Immediately he spoke to them and said, “Take courage! It is I. Don’t be afraid.”
It is one of the strangest stories in the New Testament. Jesus, shrouded in darkness, comes to his disciples – walking on the water, no less. Not surprisingly, it terrified them. I am sure I would have had a similar reaction.
Still, it remains one of the greatest testimonies to the fact that Jesus was more than just a popular rabbi. He was – he is – the long awaited Christ.
Of course, the question still remains – do you believe it?
It seems every day the news if filled with reasons not to believe.
Church leaders are tried and convicted of the most horrible of crimes. The institution is wrapped in controversy instead of being free to proclaim the gospel. Many churches struggle to keep their doors open, while others are experiencing explosive growth.
What makes the difference?
Faith. It all comes down to believing that God can, and still does, perform the miraculous. We are called to believe that the Church is still a wonderful and needed thing – the Body of Christ – at work in a fallen world.
Do you believe it? I still do – because all this is NOT dependent on the success of fallible human beings. It is the work of God – miraculously done – THROUGH fallible human beings – a miracle in itself.
Jesus Christ is more than a ghost. He is the Way, the Truth, the Life.
Come, Lord, walking on the dark waters to save us, once again.
By Paul Simrell
The Reverend Paul W. Simrell has served for over thirty years in a variety of congregational and institutional settings. He is a recognized minister with standing in the Virginia region of the Christian Church (Disciples of Christ) in the United States and Canada and is nationally endorsed by the Christian Church (Disciples of Christ) for specialized ministry in both pastoral counseling and chaplaincy. Ordained in 1982, he has served congregations in Kentucky, Texas, Florida, and Virginia. He currently serves as the pastor of Elpis Christian Church, a small, historic congregation located just a few miles west of Richmond, Virginia. Elpis is the Greek word meaning “expectant hope.” He also serves on the associate clinical staff of the Virginia Institute of Pastoral Care, Richmond, Virginia, both as a pastoral counselor and a ministerial assessment specialist, specializing in executive, clergy and relationship coaching. He is a graduate of the University of Florida and Lexington Theological Seminary and has done advanced clinical training in chaplaincy and pastoral counseling at the University of Kentucky Medical Center in Lexington, Kentucky, Children’s Medical Center and Parkland Hospital in Dallas, Texas and the Virginia Institute of Pastoral Care in Richmond, Virginia. He is a Certified Pastoral Counselor, an ACPE Practitioner, and a member of the American Association of Christian Counselors. He is a Certified Facilitator of the Prepare-Enrich relationship assessment and skills-building program and served as a volunteer chaplain for over twenty years with the CJW Medical Center campuses in Richmond, Virginia. His avocational interests include playing the piano and drawing. He is very happily married to his wife Elizabeth Yeamans Simrell, a free-lance writer, who is also a Certified Facilitator for the Prepare-Enrich program.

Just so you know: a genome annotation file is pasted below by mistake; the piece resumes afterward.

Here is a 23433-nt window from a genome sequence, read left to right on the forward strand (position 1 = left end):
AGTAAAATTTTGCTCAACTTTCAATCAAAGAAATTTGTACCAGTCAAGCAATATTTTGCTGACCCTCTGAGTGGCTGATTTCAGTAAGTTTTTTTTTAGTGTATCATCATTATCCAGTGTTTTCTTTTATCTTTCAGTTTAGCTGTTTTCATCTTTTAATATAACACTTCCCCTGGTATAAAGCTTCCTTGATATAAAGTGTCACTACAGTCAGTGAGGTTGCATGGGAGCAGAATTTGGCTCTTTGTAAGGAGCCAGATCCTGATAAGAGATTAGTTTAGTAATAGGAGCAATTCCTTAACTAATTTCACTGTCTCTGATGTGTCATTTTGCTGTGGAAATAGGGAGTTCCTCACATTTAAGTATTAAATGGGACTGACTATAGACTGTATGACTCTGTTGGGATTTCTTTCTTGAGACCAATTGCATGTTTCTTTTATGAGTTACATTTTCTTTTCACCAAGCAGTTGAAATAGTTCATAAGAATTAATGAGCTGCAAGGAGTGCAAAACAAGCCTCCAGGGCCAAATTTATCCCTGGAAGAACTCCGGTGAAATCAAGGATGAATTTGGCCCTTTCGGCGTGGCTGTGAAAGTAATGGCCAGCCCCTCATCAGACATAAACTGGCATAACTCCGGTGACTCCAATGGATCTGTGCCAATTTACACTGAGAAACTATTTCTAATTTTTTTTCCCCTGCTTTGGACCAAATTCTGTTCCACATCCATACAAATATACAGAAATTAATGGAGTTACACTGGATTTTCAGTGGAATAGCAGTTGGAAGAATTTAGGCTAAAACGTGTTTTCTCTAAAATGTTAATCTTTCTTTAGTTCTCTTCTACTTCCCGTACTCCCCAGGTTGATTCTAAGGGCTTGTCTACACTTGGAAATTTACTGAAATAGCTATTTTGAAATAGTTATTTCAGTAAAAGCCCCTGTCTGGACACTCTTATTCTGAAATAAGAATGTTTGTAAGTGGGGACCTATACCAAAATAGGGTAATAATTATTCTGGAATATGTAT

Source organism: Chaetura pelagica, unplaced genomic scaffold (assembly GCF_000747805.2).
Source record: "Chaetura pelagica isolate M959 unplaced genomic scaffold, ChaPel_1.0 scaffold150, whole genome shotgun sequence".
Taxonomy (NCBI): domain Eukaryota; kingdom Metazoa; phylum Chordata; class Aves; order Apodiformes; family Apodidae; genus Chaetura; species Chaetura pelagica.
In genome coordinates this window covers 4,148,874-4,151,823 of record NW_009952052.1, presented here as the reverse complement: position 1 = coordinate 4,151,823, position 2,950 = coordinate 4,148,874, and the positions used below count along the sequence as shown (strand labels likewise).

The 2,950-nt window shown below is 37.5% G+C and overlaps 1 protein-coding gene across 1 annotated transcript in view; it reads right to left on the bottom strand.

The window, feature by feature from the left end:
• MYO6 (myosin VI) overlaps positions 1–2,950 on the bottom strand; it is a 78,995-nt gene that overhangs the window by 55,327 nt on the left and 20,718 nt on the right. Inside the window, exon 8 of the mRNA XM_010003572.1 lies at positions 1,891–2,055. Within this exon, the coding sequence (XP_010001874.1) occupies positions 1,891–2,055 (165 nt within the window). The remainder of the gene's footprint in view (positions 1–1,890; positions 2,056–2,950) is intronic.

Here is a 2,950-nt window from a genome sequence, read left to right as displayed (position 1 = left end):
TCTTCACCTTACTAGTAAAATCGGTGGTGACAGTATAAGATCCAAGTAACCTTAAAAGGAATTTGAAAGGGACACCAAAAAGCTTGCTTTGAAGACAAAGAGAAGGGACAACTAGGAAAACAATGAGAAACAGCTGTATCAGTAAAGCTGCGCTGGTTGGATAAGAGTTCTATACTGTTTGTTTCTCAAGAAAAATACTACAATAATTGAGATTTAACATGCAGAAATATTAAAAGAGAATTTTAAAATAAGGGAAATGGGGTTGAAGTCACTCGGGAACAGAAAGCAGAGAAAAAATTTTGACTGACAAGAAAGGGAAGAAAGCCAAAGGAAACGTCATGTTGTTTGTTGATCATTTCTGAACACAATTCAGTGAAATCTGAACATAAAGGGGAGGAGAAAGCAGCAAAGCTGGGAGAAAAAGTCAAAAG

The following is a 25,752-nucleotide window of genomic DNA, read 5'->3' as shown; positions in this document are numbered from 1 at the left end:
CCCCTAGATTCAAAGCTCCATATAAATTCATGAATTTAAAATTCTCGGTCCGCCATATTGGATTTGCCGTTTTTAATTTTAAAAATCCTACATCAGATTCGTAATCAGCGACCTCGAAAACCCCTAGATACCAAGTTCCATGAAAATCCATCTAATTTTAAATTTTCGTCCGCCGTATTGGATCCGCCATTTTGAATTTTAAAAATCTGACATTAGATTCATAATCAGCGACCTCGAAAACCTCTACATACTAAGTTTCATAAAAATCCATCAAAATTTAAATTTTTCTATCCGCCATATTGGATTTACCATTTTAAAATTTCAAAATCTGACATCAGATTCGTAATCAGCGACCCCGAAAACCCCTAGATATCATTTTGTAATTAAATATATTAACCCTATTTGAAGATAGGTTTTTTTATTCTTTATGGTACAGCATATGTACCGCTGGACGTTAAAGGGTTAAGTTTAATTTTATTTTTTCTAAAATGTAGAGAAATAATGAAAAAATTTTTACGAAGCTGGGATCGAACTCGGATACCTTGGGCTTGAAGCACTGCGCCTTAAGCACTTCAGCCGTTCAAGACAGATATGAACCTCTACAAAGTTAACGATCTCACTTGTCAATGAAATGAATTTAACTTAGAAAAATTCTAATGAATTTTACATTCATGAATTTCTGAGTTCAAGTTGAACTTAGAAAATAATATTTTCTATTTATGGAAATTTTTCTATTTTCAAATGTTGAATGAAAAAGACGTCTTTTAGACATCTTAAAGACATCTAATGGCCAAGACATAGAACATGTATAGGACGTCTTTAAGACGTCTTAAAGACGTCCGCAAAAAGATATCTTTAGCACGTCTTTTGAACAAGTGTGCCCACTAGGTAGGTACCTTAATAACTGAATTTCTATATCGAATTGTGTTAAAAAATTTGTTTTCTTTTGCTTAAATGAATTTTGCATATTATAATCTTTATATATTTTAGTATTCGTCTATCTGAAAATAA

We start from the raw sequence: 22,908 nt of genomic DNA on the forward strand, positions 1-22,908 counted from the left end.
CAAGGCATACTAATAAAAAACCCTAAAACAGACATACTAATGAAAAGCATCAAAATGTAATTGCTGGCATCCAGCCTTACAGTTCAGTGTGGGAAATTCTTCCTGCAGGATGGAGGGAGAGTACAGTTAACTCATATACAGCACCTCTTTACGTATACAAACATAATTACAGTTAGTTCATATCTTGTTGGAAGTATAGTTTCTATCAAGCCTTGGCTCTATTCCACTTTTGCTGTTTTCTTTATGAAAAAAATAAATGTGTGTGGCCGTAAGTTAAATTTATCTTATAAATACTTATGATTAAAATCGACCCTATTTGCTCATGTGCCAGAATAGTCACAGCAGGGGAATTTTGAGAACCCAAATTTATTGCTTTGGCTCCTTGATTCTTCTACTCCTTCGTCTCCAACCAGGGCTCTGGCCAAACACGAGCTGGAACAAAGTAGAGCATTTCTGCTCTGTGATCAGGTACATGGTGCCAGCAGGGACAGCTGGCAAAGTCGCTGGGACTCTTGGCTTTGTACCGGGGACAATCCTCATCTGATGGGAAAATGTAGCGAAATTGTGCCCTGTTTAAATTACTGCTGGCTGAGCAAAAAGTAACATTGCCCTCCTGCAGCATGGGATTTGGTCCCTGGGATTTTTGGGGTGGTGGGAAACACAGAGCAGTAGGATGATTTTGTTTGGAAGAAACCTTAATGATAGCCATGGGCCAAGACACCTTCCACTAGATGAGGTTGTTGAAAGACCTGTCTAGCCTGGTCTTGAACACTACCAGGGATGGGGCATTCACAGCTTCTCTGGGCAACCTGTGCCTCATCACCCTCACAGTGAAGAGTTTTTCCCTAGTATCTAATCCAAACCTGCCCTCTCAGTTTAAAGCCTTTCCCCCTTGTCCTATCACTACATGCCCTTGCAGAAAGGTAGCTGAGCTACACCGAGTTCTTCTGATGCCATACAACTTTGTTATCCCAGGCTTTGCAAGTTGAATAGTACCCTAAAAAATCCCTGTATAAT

Good company in a journey makes the way seem shorter. — Izaak Walton
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